A couple of weeks ago, there was a story going around the internet about how the State Department had commissioned a Vermont company to make 12,000 pieces of official stem- and barware for American embassies around the world, with a price tag of 5 million dollars, one day before the Republican-engineered government shutdown. People posting links to the story on Facebook were shocked, shocked that such a wasteful contract would be pushed through at a time when clearly the government was running out of money, and, further, that so much was being spent on these glasses (and yes, $416 apiece is spendy by any calculation) when perfectly good glassware could be had at Walmart. And yes, that's the argument that was being made.
This scandalous purchase--5 million dollars to an American company for products that would be made by Americans for use in American embassies, where trade with America is promoted by American diplomats--came at a time when Republican brinksmanship was costing the American economy somewhere between 3.1 and 24 billion dollars. My Yankee mother used to refer to hypocrisy like this as "the pot calling the kettle black."
Back in my younger years, there was a Senator from Wisconsin by the name of William Proxmire. Senator Proxmire considered himself a pork-hawk, rooting out boondoggle projects from the federal budget and awarding the "Golden Fleece" prize to them with much fanfare. The publicity served him well: he was elected to five terms in the Senate, and in his last two campaigns, did not need to spend a penny on the election apart from the filing fee. Many of his targets were scientific research projects, especially those involving space exploration. One area of porkbarrel spending that did not receive a golden fleece award, however, was dairy subsidies--an important source of income for Proxmire's Wisconsin constituents.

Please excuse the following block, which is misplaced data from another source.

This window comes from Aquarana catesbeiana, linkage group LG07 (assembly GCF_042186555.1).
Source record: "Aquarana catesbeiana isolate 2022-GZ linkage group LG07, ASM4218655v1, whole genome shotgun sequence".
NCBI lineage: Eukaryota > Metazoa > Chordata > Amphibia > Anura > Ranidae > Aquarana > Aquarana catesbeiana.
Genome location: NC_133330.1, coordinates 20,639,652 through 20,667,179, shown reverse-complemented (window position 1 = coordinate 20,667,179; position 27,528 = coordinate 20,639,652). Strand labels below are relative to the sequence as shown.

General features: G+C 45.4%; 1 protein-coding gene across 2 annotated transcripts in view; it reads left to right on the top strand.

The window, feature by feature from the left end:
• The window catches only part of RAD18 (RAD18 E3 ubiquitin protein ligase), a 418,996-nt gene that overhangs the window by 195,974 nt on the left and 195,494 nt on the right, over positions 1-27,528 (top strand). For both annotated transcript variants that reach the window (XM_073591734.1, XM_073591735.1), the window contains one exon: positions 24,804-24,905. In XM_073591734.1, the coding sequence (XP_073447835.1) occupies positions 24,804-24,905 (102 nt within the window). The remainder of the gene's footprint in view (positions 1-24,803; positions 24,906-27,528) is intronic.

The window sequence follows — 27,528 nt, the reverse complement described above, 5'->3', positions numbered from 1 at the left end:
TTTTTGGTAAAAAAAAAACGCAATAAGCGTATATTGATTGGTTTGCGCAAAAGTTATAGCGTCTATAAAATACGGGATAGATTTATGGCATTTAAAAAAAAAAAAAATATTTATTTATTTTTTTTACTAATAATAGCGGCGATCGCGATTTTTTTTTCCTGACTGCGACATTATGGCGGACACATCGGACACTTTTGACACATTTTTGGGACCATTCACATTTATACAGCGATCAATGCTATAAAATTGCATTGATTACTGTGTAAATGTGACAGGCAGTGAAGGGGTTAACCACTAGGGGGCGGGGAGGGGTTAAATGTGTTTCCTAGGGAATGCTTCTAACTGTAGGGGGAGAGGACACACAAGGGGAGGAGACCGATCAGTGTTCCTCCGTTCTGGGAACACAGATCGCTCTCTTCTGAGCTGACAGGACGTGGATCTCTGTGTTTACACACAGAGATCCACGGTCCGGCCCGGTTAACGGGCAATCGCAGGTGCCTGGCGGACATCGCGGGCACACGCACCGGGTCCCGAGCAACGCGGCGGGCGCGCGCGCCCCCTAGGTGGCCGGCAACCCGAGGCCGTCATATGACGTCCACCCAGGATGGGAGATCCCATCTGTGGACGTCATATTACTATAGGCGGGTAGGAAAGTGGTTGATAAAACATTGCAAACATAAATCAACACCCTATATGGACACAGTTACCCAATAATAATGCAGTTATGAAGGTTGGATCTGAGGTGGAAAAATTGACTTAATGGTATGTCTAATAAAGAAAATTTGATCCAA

Screaming "pork" at the federal budget is popular sport for Republicans in general, Tea Partiers in particular, but Proxmire was a Democrat. The reality of Proxmire's blinders toward his own pork-mongering is that, as Tip O'Neill famously said, "All politics is local." Politicians may be elected to office on national issues, but bringing home the bacon is what gets them reelected. Any senator or representative who does not funnel at least some federal spending back to his or her home state or district will not long be holding a seat in the Capitol.
Personally, I've got a far bigger bone to pick with these deficit hawks than the hypocrisy of their pork-hunting. We have become so eager to cut taxes and then slash budgets to make up for the missing revenue that this country is falling apart. Our children attend school in buildings that would collapse in an earthquake, reading tattered textbooks that were out of date years ago. Music, art, drama, physical education are all cut or eliminated at the primary, the intermediate, and, increasingly, the secondary level. Bridges are collapsing, national parks are unsupervised, poor families are going hungry; pharmaceutical and medical research that could save countless lives is being curtailed; and research that could revolutionize our understanding of the universe, both at the micro and the macro levels, never gets past the proposal level. We are abandoning space exploration, turning inward, cutting ourselves off from anything bigger than our bank balances.
What about private and charitable financing of these projects? If we can't find a grant for it, can't make it generate a profit, do we really need it?
If you know me at all, you know that question was purely rhetorical. In truth, most of what the federal government does for us cannot or will not be done by any private interest--or if it is done by them, will be done at far greater expense, and lower quality, than a federally-funded version.